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Title:Exploring assistive transfer systems for people with visual impairments in addressing privacy and security tasks
Author(s):Zhang, Zhuohao
Advisor(s):Wang, Yang
Department / Program:Computer Science
Discipline:Computer Science
Degree Granting Institution:University of Illinois at Urbana-Champaign
Degree:M.S.
Genre:Thesis
Subject(s):Accessibility
Human-Computer Interaction
Usable Privacy and Security
Abstract:People with visual impairments (PVIs) often face challenges when dealing with day-to-day visual tasks such as solving visual CAPTCHAs or screening pictures before posting them on social media. What if PVIs could transfer these visual tasks to a helper to solve? We introduce assistive transfer systems, which allow PVIs to solicit just-in-time help where a willing helper directly solves the challenge on the PVIs' behalf. So how might PVIs want such a system configured? How could AI be used as a first-layer solution to automatically solve the task? If the AI is not good enough, could the PVIs transfer the task to another person, e.g., a friend or family member? From whom they would solicit help? Whether and how they would compensate for this help? In this thesis, we discuss two concrete use cases related to designing assistive transfer systems in order to answer these questions: solving task-based visual CAPTCHAs and posting pictures to social media. We implemented two proof-of-concept assistive transfer systems — WebAlly and ShareAlly — to help with these two scenarios accordingly. We used an exploratory, role-play study with 10 pairs of participants — a PVI and a friend or a family member — to evaluate one of the implemented systems WebAlly. We asked participants to use WebAlly in four different configurations that varied in the source of help (friend vs. stranger) and compensation (paid vs. volunteer). We found that PVIs liked having WebAlly as an additional option for solving visual CAPTCHAs, when other options that preserve their independence fail. In addition, many PVIs and their friends felt that using the system would bring their relationship closer. We discuss design implications for these human-AI hybrid assistive transfer systems more broadly, e.g., the importance of complementing rather than replacing PVIs’ existing workflows.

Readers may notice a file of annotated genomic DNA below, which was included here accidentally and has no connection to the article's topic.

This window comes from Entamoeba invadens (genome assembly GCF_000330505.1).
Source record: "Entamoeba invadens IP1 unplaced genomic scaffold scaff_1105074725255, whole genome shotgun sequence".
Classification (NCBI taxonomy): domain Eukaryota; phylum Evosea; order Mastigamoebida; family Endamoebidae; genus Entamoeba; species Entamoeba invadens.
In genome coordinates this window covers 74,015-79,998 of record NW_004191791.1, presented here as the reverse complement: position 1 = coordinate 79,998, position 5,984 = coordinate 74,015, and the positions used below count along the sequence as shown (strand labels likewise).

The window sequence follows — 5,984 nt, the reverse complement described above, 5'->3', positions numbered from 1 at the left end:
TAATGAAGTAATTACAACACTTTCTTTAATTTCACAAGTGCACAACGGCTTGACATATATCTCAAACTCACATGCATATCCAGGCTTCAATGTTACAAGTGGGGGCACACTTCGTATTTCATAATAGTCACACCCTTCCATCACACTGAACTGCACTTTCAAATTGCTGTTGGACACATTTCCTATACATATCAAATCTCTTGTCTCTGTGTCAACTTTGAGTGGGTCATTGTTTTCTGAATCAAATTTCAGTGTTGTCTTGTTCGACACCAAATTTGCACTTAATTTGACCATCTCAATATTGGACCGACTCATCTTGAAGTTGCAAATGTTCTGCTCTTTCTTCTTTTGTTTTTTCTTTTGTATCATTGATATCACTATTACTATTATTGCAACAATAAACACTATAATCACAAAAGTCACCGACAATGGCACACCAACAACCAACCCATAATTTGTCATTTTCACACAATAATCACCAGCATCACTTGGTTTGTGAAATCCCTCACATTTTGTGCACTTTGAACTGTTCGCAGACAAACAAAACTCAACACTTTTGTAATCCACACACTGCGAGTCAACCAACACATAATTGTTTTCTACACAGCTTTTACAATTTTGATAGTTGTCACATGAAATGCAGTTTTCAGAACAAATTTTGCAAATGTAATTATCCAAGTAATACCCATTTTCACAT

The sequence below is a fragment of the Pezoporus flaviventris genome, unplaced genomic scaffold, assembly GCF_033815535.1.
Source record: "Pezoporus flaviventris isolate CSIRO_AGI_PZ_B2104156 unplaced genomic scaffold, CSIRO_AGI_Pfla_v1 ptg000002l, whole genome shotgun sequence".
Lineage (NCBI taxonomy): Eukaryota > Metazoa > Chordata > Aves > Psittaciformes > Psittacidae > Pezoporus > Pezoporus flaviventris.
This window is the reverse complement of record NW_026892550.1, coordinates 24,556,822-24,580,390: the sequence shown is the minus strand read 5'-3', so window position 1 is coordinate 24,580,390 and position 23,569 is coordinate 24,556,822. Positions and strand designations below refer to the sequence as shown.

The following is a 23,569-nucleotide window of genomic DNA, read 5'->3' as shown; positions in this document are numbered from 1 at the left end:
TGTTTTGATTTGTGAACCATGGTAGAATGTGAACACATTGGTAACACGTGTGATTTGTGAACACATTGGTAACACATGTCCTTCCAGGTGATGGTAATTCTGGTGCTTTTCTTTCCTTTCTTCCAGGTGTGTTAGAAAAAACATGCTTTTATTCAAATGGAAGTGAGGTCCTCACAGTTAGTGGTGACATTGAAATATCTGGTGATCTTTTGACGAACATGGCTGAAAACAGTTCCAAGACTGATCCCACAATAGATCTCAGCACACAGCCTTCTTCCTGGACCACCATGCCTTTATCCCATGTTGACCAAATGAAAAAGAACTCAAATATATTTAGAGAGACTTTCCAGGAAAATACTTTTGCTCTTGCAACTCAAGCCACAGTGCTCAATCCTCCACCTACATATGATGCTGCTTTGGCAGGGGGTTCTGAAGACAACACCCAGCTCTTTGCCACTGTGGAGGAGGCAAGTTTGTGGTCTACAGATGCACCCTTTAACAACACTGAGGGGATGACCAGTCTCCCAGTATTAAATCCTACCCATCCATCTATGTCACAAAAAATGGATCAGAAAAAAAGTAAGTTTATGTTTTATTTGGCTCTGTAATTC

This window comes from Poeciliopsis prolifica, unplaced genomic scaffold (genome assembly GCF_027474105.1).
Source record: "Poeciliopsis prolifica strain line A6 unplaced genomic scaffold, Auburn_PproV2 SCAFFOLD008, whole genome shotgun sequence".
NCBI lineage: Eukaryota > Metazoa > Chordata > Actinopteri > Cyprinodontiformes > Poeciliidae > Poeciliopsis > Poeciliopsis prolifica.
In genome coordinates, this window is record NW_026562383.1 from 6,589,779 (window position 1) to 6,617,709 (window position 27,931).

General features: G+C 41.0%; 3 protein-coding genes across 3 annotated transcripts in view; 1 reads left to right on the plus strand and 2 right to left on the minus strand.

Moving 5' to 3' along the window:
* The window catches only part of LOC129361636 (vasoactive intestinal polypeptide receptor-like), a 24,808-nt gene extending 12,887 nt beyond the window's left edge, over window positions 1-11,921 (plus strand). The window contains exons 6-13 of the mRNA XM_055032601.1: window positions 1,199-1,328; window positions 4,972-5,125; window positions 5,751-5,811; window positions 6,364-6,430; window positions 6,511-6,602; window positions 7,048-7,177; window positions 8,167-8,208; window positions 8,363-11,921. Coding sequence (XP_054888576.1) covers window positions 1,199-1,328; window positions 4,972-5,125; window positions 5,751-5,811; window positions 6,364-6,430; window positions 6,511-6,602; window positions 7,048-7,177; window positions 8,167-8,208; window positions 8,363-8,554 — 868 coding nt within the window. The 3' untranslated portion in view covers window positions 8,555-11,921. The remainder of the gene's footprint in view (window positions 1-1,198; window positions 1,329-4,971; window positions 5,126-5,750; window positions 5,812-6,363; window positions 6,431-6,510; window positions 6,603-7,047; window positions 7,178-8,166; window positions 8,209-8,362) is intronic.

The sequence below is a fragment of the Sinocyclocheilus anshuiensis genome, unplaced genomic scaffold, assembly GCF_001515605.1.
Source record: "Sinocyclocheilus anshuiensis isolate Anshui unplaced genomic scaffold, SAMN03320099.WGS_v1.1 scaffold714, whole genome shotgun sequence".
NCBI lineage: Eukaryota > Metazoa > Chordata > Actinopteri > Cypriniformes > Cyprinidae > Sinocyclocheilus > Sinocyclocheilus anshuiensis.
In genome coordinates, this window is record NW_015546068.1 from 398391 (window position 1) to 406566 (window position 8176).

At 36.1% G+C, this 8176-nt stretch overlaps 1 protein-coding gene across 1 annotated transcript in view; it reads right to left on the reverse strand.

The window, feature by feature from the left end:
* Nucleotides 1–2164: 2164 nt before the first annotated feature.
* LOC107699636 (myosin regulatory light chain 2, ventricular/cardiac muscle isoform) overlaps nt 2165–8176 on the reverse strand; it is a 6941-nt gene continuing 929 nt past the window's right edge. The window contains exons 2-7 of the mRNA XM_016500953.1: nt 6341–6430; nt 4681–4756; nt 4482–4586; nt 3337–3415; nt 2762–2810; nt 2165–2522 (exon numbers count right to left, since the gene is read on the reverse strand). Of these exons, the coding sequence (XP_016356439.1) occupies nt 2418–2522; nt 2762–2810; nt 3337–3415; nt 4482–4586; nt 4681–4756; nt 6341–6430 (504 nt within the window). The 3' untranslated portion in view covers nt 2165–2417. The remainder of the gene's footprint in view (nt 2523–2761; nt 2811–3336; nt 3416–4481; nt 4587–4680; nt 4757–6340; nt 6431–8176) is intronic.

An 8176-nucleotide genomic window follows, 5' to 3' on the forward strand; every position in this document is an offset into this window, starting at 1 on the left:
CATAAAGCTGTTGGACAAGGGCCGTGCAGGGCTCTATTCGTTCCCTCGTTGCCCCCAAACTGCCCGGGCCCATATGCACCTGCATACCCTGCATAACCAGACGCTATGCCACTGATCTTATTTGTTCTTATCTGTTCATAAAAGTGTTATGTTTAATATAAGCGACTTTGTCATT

Issue Date:2021-04-23
Type:Thesis
URI:http://hdl.handle.net/2142/110799
Rights Information:Copyright © 2021 Zhuohao Zhang
Date Available in IDEALS:2021-09-17
Date Deposited:2021-05


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